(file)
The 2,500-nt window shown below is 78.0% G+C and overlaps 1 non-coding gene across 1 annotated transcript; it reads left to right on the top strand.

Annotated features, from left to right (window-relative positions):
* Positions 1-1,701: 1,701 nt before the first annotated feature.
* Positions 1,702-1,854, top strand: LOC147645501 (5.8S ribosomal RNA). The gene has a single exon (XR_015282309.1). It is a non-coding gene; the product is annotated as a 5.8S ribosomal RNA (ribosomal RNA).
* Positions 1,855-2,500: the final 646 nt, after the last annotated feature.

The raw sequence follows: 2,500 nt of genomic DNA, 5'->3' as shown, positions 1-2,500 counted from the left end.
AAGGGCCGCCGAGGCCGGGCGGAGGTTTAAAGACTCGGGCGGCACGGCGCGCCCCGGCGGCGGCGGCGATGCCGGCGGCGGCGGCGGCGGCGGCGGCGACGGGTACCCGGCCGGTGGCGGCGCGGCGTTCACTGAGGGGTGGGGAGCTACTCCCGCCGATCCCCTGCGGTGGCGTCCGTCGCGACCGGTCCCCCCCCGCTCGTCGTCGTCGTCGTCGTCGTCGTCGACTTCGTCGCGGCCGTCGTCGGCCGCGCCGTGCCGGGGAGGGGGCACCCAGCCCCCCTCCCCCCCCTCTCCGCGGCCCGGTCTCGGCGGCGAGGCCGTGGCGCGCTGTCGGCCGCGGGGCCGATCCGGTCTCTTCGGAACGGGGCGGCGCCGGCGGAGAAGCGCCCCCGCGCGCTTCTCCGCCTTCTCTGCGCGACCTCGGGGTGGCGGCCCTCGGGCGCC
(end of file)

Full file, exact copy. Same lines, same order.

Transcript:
The 2,500-nt window shown below is 78.0% G+C and overlaps 1 non-coding gene across 1 annotated transcript; it reads left to right on the top strand.

Annotated features, from left to right (window-relative positions):
* Positions 1-1,701: 1,701 nt before the first annotated feature.
* Positions 1,702-1,854, top strand: LOC147645501 (5.8S ribosomal RNA). The gene has a single exon (XR_015282309.1). It is a non-coding gene; the product is annotated as a 5.8S ribosomal RNA (ribosomal RNA).
* Positions 1,855-2,500: the final 646 nt, after the last annotated feature.

The raw sequence follows: 2,500 nt of genomic DNA, 5'->3' as shown, positions 1-2,500 counted from the left end.
AAGGGCCGCCGAGGCCGGGCGGAGGTTTAAAGACTCGGGCGGCACGGCGCGCCCCGGCGGCGGCGGCGATGCCGGCGGCGGCGGCGGCGGCGGCGGCGACGGGTACCCGGCCGGTGGCGGCGCGGCGTTCACTGAGGGGTGGGGAGCTACTCCCGCCGATCCCCTGCGGTGGCGTCCGTCGCGACCGGTCCCCCCCCGCTCGTCGTCGTCGTCGTCGTCGTCGTCGACTTCGTCGCGGCCGTCGTCGGCCGCGCCGTGCCGGGGAGGGGGCACCCAGCCCCCCTCCCCCCCCTCTCCGCGGCCCGGTCTCGGCGGCGAGGCCGTGGCGCGCTGTCGGCCGCGGGGCCGATCCGGTCTCTTCGGAACGGGGCGGCGCCGGCGGAGAAGCGCCCCCGCGCGCTTCTCCGCCTTCTCTGCGCGACCTCGGGGTGGCGGCCCTCGGGCGCC